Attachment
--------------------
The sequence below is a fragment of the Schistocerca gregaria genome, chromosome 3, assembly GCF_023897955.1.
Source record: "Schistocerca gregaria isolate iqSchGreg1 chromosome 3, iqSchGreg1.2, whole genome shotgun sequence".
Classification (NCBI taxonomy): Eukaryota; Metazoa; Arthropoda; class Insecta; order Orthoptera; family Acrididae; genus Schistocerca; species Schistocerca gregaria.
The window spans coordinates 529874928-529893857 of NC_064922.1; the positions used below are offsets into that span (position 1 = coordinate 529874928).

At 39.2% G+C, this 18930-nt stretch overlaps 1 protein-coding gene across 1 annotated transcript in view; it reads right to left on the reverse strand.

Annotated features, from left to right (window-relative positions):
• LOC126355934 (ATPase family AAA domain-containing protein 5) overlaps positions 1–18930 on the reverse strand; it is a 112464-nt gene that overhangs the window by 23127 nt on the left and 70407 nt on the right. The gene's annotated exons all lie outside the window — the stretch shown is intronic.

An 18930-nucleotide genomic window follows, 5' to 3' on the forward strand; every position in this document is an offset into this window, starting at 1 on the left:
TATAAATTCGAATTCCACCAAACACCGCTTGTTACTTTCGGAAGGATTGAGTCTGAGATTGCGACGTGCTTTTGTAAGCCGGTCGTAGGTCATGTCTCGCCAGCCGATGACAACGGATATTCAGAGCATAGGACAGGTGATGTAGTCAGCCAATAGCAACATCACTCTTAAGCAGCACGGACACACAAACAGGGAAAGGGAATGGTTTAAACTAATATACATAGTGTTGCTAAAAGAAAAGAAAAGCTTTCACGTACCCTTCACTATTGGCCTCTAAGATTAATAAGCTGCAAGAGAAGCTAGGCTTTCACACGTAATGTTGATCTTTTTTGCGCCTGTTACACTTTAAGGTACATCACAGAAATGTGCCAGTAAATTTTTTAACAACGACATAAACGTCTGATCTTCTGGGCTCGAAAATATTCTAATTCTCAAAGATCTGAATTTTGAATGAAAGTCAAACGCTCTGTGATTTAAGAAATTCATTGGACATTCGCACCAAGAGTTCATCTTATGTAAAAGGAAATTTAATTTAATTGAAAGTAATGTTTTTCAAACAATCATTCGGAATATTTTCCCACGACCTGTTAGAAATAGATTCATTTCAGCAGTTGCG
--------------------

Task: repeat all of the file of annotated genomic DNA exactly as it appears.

The sequence below is a fragment of the Schistocerca gregaria genome, chromosome 3, assembly GCF_023897955.1.
Source record: "Schistocerca gregaria isolate iqSchGreg1 chromosome 3, iqSchGreg1.2, whole genome shotgun sequence".
Classification (NCBI taxonomy): Eukaryota; Metazoa; Arthropoda; class Insecta; order Orthoptera; family Acrididae; genus Schistocerca; species Schistocerca gregaria.
The window spans coordinates 529874928-529893857 of NC_064922.1; the positions used below are offsets into that span (position 1 = coordinate 529874928).

At 39.2% G+C, this 18930-nt stretch overlaps 1 protein-coding gene across 1 annotated transcript in view; it reads right to left on the reverse strand.

Annotated features, from left to right (window-relative positions):
• LOC126355934 (ATPase family AAA domain-containing protein 5) overlaps positions 1–18930 on the reverse strand; it is a 112464-nt gene that overhangs the window by 23127 nt on the left and 70407 nt on the right. The gene's annotated exons all lie outside the window — the stretch shown is intronic.

An 18930-nucleotide genomic window follows, 5' to 3' on the forward strand; every position in this document is an offset into this window, starting at 1 on the left:
TATAAATTCGAATTCCACCAAACACCGCTTGTTACTTTCGGAAGGATTGAGTCTGAGATTGCGACGTGCTTTTGTAAGCCGGTCGTAGGTCATGTCTCGCCAGCCGATGACAACGGATATTCAGAGCATAGGACAGGTGATGTAGTCAGCCAATAGCAACATCACTCTTAAGCAGCACGGACACACAAACAGGGAAAGGGAATGGTTTAAACTAATATACATAGTGTTGCTAAAAGAAAAGAAAAGCTTTCACGTACCCTTCACTATTGGCCTCTAAGATTAATAAGCTGCAAGAGAAGCTAGGCTTTCACACGTAATGTTGATCTTTTTTGCGCCTGTTACACTTTAAGGTACATCACAGAAATGTGCCAGTAAATTTTTTAACAACGACATAAACGTCTGATCTTCTGGGCTCGAAAATATTCTAATTCTCAAAGATCTGAATTTTGAATGAAAGTCAAACGCTCTGTGATTTAAGAAATTCATTGGACATTCGCACCAAGAGTTCATCTTATGTAAAAGGAAATTTAATTTAATTGAAAGTAATGTTTTTCAAACAATCATTCGGAATATTTTCCCACGACCTGTTAGAAATAGATTCATTTCAGCAGTTGCG